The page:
6. Dave Middleton Reply

    January 29, 2016 at 4:34 pm

    I don’t know who farmed Bower’s farm.

    Looking at my old Ordnance Survey maps of the area, Bowers Farm isn’t marked, but I’d hazard a guess it covered the land roughly in a triangle shape, bordered on the south east by the London Road at Burpham (the old A3), Burpham Lane to the south west and the River Wey to its north and would have been adjoined by Weylea Farm, Winterhill Farm and Whitehouse Farm.

    It’s quite a small area and was made even smaller when the “new” A3 was put through it (early ’80s?).

    I’d be surprised if it was viable as a farm much after the early 1970s due to its small size, much as is the case with Burpham Court Farm.

  7. Mary Bedforth Reply

    January 30, 2016 at 6:14 pm

    Thanks gentlemen for that info.

  8. Eric brown Reply

    January 31, 2016 at 3:36 pm

    Northmead boys school

  9. Chris Townsend Reply

    January 31, 2016 at 6:28 pm

    The school was Northmead Boys’ County Secondary School, off Grange Road, now Northmead Junior School.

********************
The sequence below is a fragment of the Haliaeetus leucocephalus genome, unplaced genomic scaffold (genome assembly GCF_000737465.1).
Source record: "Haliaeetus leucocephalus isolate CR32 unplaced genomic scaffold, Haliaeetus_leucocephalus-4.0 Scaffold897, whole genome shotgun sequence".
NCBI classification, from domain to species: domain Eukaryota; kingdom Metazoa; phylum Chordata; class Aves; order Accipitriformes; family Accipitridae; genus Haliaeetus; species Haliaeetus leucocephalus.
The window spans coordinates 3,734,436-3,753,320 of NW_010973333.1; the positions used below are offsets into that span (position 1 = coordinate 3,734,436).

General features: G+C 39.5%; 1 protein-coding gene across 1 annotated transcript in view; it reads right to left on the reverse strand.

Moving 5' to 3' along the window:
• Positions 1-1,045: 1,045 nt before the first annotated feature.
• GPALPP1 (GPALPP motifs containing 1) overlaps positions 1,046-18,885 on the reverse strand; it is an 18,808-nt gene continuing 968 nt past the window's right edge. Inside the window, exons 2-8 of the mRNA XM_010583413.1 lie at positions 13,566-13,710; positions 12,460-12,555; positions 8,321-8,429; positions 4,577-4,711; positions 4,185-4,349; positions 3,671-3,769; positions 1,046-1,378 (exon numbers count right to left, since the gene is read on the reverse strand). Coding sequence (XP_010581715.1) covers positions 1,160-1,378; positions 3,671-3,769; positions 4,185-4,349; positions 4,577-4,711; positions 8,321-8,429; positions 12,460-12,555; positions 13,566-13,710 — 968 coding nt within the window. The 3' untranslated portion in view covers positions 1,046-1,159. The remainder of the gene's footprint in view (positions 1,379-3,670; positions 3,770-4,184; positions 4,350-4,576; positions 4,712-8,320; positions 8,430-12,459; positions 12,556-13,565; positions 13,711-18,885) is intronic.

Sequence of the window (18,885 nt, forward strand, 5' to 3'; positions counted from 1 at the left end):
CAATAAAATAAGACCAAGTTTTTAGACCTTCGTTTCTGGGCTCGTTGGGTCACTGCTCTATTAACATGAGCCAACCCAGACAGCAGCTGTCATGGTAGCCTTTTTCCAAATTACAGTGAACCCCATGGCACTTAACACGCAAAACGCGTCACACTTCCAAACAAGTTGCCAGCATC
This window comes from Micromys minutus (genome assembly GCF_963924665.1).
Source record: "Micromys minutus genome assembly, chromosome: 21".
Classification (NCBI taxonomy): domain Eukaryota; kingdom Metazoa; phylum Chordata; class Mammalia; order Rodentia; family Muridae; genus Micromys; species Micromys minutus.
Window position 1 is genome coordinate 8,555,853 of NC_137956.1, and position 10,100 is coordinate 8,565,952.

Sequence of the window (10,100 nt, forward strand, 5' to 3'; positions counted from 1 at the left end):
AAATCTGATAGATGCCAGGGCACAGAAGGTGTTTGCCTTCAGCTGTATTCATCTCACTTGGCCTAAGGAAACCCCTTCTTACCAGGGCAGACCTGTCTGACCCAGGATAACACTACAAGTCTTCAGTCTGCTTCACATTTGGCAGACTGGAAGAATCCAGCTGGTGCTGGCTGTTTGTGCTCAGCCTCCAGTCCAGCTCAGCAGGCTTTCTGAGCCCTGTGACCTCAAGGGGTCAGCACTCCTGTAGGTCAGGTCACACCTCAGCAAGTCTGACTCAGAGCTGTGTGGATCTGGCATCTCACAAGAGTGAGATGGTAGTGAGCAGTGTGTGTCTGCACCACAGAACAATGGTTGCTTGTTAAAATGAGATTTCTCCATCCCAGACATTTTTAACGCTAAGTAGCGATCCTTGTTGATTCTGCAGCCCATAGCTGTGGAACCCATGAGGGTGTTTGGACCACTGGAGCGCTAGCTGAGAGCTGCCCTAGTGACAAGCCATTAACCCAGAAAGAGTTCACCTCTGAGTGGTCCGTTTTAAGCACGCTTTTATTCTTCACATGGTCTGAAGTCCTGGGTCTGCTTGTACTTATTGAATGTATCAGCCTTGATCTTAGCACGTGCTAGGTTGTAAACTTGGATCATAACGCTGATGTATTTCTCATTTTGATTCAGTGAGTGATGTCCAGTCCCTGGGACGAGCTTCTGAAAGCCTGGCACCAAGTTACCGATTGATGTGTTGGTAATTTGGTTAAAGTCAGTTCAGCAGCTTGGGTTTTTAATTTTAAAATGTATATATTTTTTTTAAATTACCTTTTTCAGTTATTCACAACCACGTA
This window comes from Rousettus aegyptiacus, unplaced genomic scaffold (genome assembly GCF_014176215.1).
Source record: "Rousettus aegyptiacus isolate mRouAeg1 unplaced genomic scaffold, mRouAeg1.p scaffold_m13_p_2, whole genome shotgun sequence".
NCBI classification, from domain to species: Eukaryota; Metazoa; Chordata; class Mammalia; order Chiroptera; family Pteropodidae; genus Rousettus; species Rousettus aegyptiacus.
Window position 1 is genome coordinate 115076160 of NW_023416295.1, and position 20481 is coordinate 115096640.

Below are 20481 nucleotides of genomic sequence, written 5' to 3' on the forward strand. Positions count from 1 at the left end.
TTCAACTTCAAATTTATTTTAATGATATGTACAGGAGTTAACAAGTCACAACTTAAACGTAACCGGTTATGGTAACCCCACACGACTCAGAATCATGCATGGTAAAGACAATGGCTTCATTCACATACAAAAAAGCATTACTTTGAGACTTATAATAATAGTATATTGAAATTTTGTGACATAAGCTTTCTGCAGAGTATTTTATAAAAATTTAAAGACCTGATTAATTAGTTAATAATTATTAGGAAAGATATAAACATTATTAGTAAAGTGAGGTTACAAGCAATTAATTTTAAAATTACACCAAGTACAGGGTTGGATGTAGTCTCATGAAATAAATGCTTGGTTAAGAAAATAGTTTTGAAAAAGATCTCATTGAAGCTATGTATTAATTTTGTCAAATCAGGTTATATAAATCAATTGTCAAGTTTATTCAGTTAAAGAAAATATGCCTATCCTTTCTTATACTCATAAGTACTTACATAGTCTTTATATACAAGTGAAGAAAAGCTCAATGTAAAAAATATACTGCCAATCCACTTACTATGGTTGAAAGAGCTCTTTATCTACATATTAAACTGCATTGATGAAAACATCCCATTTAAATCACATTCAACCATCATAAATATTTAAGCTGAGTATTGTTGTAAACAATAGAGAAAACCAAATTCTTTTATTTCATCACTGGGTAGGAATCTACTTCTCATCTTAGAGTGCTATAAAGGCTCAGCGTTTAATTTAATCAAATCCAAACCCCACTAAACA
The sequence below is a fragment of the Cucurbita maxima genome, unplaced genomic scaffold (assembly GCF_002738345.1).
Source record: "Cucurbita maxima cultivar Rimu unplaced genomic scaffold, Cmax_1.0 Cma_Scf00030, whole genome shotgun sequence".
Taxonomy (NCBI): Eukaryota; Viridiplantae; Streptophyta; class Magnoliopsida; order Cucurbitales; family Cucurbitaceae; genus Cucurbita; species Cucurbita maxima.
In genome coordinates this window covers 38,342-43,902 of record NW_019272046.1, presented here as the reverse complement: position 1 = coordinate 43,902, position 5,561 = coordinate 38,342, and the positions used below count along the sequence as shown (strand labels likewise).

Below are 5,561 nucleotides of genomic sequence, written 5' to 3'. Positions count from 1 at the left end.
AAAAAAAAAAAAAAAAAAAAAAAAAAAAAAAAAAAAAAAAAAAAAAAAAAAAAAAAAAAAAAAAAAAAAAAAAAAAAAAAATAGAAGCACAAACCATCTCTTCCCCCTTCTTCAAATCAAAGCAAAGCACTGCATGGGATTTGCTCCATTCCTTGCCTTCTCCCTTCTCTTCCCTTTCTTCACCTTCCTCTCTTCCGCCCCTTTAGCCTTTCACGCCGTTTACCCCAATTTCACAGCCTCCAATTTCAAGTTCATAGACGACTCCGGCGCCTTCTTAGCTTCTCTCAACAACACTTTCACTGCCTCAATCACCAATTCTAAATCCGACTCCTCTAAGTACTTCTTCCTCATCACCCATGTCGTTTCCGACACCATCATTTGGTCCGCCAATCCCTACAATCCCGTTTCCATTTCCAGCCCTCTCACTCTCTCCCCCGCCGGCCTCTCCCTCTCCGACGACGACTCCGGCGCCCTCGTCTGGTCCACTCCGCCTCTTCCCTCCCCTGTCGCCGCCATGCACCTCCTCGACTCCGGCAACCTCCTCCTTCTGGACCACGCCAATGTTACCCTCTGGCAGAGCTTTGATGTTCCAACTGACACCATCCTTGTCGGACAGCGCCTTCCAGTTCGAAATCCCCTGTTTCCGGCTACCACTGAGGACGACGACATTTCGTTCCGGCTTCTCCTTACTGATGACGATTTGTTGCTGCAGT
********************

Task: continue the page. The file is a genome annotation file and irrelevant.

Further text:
The school, like its counterpart for girls on the opposite side of Grange Road, was opened in 1935, as part of a scheme to provide separate schools for children over eleven.

    The older Stoughton schools were then used as junior and infants’ schools.

    The drain hopper belongs to Holy Trinity Church, possibly the one on a west-facing wall nearest the gate.

  10. Bill and Doug Staniforth Reply

    February 2, 2016 at 5:10 pm

    Northmead School, We’re pretty sure one of the boys is Martin Giles.

    The drain hopper is on Holy Trinity Church.

    [David Rose: sorry guys you are wrong there, Martin went to St Peter’s School in Merrow. No prize therefore!]